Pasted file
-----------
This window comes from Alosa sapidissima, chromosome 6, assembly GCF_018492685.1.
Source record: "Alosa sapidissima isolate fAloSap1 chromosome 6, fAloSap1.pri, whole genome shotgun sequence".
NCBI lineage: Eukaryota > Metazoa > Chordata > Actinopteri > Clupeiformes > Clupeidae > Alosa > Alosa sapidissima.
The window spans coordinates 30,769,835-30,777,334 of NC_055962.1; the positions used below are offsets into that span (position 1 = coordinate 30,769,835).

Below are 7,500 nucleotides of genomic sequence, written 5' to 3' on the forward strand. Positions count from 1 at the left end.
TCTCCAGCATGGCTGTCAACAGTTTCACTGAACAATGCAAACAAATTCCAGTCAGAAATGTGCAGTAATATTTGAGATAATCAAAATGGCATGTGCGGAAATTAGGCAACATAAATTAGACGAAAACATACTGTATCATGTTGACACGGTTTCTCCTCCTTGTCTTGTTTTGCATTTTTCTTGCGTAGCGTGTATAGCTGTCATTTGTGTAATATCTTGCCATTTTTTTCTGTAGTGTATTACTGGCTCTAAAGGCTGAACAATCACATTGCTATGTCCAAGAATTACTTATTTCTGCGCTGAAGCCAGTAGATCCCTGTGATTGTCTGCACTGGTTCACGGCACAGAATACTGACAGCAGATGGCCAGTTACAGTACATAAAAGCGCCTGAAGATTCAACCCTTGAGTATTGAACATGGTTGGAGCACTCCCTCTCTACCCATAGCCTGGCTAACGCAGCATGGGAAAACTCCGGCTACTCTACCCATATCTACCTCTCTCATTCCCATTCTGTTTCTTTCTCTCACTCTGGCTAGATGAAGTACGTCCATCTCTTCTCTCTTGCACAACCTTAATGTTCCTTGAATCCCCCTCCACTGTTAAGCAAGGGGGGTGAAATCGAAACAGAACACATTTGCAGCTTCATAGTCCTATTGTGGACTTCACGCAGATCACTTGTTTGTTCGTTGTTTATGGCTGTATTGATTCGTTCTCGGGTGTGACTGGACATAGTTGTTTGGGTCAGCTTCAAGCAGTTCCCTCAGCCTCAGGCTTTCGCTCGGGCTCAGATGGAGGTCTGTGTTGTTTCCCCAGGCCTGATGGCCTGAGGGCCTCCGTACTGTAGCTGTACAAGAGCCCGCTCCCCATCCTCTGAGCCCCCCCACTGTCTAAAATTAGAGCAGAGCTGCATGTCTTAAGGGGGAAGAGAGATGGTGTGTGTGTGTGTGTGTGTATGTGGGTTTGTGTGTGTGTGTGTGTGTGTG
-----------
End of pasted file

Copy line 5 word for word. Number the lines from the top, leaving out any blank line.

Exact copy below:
Below are 7,500 nucleotides of genomic sequence, written 5' to 3' on the forward strand. Positions count from 1 at the left end.